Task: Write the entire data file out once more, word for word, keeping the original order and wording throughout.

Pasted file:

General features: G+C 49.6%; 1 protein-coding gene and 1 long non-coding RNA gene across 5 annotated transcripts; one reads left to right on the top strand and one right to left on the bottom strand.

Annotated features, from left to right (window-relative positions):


General features: G+C 49.6%; 1 protein-coding gene and 1 long non-coding RNA gene across 5 annotated transcripts; one reads left to right on the top strand and one right to left on the bottom strand.

Annotated features, from left to right (window-relative positions):